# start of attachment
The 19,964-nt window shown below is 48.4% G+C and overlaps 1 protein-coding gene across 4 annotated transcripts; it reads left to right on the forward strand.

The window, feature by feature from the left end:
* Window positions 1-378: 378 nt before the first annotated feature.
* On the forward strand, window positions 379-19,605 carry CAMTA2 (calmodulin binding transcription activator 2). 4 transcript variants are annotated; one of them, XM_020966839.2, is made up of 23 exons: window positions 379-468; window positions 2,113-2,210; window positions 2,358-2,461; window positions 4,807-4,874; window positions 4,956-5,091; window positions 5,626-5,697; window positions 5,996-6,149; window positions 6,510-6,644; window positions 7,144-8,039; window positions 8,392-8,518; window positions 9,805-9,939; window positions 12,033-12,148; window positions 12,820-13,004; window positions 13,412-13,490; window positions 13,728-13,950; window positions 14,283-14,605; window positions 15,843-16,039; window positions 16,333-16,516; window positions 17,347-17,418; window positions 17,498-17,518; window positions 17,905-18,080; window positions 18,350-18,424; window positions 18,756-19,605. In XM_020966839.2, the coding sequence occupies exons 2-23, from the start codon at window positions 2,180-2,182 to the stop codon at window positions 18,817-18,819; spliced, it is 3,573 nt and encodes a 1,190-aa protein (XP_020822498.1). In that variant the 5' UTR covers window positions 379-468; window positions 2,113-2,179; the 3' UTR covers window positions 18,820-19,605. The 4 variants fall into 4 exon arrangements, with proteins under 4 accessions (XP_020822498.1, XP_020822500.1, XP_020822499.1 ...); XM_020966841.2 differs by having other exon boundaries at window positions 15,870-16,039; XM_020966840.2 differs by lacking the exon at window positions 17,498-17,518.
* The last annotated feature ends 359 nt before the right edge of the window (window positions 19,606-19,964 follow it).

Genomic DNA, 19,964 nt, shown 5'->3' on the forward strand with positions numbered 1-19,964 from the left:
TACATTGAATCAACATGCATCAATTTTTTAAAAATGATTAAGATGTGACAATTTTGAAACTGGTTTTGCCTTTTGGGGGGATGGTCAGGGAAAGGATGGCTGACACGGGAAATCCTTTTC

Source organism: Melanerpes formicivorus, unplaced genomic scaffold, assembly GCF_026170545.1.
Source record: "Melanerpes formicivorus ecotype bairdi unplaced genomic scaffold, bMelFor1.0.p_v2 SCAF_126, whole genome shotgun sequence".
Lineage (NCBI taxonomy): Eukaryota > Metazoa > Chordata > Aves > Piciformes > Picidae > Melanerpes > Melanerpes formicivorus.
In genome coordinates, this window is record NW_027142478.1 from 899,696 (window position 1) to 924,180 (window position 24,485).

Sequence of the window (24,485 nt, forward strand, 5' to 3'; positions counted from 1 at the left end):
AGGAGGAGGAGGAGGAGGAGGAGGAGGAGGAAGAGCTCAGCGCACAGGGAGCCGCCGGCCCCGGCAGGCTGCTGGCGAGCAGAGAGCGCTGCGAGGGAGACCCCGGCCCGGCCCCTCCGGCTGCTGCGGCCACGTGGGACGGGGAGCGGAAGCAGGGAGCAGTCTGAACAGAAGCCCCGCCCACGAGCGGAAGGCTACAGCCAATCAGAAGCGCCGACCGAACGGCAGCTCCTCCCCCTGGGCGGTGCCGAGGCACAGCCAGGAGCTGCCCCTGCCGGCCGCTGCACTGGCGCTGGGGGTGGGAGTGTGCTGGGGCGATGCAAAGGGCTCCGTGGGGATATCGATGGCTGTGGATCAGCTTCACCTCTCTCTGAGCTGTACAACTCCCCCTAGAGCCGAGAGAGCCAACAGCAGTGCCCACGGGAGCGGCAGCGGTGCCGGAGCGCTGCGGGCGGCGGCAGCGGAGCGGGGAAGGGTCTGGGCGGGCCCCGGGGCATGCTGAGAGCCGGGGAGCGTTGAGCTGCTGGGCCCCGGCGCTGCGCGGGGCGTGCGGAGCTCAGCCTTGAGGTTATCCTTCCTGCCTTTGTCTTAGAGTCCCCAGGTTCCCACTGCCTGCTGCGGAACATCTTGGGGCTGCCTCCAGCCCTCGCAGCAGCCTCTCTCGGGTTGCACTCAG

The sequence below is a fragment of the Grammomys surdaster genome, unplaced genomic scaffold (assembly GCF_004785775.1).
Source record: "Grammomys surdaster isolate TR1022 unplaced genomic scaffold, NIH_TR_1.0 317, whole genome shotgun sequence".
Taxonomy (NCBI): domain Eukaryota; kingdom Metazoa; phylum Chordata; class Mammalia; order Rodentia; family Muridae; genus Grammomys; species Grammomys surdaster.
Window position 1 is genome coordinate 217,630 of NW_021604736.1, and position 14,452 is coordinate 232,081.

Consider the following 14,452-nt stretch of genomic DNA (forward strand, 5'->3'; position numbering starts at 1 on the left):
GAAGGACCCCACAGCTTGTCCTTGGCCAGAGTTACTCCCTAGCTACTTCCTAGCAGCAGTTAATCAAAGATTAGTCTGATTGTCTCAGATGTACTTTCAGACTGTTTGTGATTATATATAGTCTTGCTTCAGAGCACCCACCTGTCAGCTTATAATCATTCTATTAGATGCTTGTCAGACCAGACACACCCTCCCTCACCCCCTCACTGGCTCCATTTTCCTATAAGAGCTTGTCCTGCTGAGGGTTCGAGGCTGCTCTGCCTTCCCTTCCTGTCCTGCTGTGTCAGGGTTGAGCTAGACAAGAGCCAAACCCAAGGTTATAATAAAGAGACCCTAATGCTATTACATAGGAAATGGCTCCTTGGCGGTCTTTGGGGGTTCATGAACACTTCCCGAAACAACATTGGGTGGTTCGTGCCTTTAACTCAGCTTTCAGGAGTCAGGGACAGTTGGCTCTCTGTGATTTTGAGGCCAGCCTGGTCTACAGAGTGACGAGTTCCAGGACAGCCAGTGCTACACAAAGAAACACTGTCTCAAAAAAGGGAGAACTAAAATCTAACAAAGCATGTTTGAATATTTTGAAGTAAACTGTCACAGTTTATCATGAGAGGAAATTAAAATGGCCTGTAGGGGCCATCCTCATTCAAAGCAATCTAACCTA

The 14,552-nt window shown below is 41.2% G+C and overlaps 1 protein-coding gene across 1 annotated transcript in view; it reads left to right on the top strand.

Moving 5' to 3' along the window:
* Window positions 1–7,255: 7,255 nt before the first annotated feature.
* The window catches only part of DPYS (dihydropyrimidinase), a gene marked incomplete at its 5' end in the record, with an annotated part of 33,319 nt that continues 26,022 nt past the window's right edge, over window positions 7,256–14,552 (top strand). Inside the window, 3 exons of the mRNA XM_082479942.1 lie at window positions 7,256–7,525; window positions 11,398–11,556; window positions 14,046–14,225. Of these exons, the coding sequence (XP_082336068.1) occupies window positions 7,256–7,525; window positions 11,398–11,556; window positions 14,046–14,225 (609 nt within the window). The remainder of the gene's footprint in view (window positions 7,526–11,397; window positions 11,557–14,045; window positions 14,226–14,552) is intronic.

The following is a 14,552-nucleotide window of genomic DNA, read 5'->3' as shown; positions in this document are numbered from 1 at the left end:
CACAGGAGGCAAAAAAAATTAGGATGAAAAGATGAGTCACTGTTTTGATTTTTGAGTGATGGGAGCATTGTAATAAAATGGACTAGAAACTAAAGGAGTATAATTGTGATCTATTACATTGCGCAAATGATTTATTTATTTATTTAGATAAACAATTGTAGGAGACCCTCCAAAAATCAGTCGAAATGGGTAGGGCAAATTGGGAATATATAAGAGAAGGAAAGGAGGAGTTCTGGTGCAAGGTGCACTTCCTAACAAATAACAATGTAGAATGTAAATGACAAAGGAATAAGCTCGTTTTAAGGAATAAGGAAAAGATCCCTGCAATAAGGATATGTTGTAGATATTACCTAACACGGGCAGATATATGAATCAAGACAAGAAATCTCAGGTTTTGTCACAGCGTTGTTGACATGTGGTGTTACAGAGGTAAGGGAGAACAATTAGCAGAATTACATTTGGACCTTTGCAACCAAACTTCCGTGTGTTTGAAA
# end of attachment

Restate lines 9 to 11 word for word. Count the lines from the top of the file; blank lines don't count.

Source record: "Melanerpes formicivorus ecotype bairdi unplaced genomic scaffold, bMelFor1.0.p_v2 SCAF_126, whole genome shotgun sequence".
Lineage (NCBI taxonomy): Eukaryota > Metazoa > Chordata > Aves > Piciformes > Picidae > Melanerpes > Melanerpes formicivorus.
In genome coordinates, this window is record NW_027142478.1 from 899,696 (window position 1) to 924,180 (window position 24,485).